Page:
The BBC series, which streams on Netflix, features Murphy—as the early-20th-century gangster Tommy Shelby—in practically every scene and consumes an increasingly large share of his off-camera attention now that he’s a producer. Still, he finds time for narrower creative pursuits—theatrical work whenever he can, like the alarmingly intense stage show Grief Is the Thing With Feathers, which ran in London and Brooklyn this past spring. A few weeks after our hike, he’ll head to upstate New York to shoot the sequel to A Quiet Place, about which he’ll say nothing.

The diversity of projects—a big Hollywood production here, a blink-and-you’ll-miss-it theatrical run there—is nothing new for Murphy, who has rigorously assembled a creative career on his own admirable terms. One consequence of those choices is that Murphy’s career has been spent further from the white-hot center of show business than his talent would suggest; he’s remained purposefully guarded from the notoriety that he finds antithetical to creative success (much less personal happiness). Of course, Peaky Blinders has mostly changed all that. As the show’s popularity grows, Murphy has earned a vehicle that displays the full breadth of his gifts—and a level of fame that he finds completely mortifying.

“I thought it was a terrible title,” Murphy says, laughing about the name of the show through which he’s become uncomfortably well-known. For those unfamiliar with the show, its moniker is drawn from the vicious Birmingham gang that Murphy’s Shelby leads. They call themselves the Peaky Blinders, in recognition of the razor blades they sew into the brims of their peaked caps. Trust me: It makes more sense in context, that context being the brutal (and ever-so-slightly fictionalized) England of the interwar years.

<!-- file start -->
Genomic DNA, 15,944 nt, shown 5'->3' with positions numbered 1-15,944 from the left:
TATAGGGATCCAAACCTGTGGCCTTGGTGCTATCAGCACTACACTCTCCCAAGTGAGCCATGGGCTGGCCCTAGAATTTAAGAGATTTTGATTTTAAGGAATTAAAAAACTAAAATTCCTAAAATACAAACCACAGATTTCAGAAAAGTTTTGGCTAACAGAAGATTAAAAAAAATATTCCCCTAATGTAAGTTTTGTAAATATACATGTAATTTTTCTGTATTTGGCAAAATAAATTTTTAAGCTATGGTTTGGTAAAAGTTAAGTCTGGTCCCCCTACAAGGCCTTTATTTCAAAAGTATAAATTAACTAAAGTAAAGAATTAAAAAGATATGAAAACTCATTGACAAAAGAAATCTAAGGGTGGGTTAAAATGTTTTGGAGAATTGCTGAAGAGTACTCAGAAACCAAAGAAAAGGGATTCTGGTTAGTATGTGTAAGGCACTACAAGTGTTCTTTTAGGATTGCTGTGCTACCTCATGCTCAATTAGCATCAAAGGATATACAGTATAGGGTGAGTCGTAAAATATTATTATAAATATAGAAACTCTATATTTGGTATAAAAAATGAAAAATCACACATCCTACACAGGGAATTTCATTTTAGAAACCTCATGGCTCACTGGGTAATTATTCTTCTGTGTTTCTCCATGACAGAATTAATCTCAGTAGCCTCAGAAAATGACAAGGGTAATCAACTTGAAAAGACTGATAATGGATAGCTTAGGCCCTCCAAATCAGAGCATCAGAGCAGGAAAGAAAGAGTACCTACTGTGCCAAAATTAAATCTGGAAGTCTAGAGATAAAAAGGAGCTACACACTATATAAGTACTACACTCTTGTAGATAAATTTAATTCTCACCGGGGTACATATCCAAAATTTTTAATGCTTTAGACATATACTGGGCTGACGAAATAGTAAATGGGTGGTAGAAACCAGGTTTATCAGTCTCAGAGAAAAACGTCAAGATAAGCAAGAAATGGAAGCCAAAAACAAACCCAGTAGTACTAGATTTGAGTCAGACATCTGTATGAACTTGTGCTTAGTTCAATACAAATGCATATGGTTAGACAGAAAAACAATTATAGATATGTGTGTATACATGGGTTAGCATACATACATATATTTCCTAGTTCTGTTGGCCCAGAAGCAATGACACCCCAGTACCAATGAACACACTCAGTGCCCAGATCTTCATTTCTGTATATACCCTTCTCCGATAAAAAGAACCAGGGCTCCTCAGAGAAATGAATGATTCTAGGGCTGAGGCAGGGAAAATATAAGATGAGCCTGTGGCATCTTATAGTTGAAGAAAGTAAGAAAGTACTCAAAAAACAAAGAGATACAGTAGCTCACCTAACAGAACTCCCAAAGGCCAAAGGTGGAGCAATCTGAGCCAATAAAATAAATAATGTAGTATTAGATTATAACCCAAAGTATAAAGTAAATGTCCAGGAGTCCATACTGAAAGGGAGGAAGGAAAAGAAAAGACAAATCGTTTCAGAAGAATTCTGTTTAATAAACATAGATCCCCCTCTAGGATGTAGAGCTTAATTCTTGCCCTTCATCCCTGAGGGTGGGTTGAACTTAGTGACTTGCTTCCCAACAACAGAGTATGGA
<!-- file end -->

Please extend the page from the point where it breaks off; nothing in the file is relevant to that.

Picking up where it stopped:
The show has an impressive following in the U.S., but in the U.K. it is a phenomenon—one that rides largely on Murphy’s performance. “Tommy Shelby is not only the main character,” his co-star Helen McCrory says. “So much of Peaky Blinders is Tommy’s interior landscape and his thought process.” It has made Murphy something he’s spent two decades trying very hard not to be: a star. “I never wanted to see my name over a title of a movie,” he says as we amble along the trail. “None of that shit ever entered my thinking, ever.”